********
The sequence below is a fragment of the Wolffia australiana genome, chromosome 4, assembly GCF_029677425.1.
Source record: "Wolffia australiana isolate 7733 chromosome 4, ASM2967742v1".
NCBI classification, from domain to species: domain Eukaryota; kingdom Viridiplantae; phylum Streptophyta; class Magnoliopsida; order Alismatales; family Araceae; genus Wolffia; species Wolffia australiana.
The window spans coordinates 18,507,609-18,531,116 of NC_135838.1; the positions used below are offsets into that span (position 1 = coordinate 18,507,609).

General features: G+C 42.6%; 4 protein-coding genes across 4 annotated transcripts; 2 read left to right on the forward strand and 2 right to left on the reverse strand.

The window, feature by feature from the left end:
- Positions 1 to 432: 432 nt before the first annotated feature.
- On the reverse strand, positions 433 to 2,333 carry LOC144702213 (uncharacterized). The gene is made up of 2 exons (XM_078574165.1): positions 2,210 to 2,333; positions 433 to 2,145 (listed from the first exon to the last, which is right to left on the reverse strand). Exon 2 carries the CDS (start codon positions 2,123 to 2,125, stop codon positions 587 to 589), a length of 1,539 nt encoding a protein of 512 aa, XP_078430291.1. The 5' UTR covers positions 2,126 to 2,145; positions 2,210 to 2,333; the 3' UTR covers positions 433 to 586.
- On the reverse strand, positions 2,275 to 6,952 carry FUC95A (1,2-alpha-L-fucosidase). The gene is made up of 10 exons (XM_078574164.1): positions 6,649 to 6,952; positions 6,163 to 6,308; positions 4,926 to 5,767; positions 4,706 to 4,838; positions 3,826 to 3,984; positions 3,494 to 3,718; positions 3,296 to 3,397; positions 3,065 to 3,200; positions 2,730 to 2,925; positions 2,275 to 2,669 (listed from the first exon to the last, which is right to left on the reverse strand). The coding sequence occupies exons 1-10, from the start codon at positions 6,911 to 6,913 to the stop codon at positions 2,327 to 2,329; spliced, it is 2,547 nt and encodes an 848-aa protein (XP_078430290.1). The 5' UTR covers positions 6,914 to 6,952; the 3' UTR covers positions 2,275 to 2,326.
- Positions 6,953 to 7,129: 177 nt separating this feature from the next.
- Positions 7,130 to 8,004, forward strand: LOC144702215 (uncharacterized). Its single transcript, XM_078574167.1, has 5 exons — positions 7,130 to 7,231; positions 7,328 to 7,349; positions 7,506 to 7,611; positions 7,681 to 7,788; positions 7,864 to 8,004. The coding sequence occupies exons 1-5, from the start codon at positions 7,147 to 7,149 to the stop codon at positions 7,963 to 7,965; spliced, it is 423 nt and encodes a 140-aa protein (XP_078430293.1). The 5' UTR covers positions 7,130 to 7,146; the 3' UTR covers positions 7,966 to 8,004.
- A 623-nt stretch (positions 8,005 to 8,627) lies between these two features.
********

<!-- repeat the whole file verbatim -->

The sequence below is a fragment of the Wolffia australiana genome, chromosome 4, assembly GCF_029677425.1.
Source record: "Wolffia australiana isolate 7733 chromosome 4, ASM2967742v1".
NCBI classification, from domain to species: domain Eukaryota; kingdom Viridiplantae; phylum Streptophyta; class Magnoliopsida; order Alismatales; family Araceae; genus Wolffia; species Wolffia australiana.
The window spans coordinates 18,507,609-18,531,116 of NC_135838.1; the positions used below are offsets into that span (position 1 = coordinate 18,507,609).

General features: G+C 42.6%; 4 protein-coding genes across 4 annotated transcripts; 2 read left to right on the forward strand and 2 right to left on the reverse strand.

The window, feature by feature from the left end:
- Positions 1 to 432: 432 nt before the first annotated feature.
- On the reverse strand, positions 433 to 2,333 carry LOC144702213 (uncharacterized). The gene is made up of 2 exons (XM_078574165.1): positions 2,210 to 2,333; positions 433 to 2,145 (listed from the first exon to the last, which is right to left on the reverse strand). Exon 2 carries the CDS (start codon positions 2,123 to 2,125, stop codon positions 587 to 589), a length of 1,539 nt encoding a protein of 512 aa, XP_078430291.1. The 5' UTR covers positions 2,126 to 2,145; positions 2,210 to 2,333; the 3' UTR covers positions 433 to 586.
- On the reverse strand, positions 2,275 to 6,952 carry FUC95A (1,2-alpha-L-fucosidase). The gene is made up of 10 exons (XM_078574164.1): positions 6,649 to 6,952; positions 6,163 to 6,308; positions 4,926 to 5,767; positions 4,706 to 4,838; positions 3,826 to 3,984; positions 3,494 to 3,718; positions 3,296 to 3,397; positions 3,065 to 3,200; positions 2,730 to 2,925; positions 2,275 to 2,669 (listed from the first exon to the last, which is right to left on the reverse strand). The coding sequence occupies exons 1-10, from the start codon at positions 6,911 to 6,913 to the stop codon at positions 2,327 to 2,329; spliced, it is 2,547 nt and encodes an 848-aa protein (XP_078430290.1). The 5' UTR covers positions 6,914 to 6,952; the 3' UTR covers positions 2,275 to 2,326.
- Positions 6,953 to 7,129: 177 nt separating this feature from the next.
- Positions 7,130 to 8,004, forward strand: LOC144702215 (uncharacterized). Its single transcript, XM_078574167.1, has 5 exons — positions 7,130 to 7,231; positions 7,328 to 7,349; positions 7,506 to 7,611; positions 7,681 to 7,788; positions 7,864 to 8,004. The coding sequence occupies exons 1-5, from the start codon at positions 7,147 to 7,149 to the stop codon at positions 7,963 to 7,965; spliced, it is 423 nt and encodes a 140-aa protein (XP_078430293.1). The 5' UTR covers positions 7,130 to 7,146; the 3' UTR covers positions 7,966 to 8,004.
- A 623-nt stretch (positions 8,005 to 8,627) lies between these two features.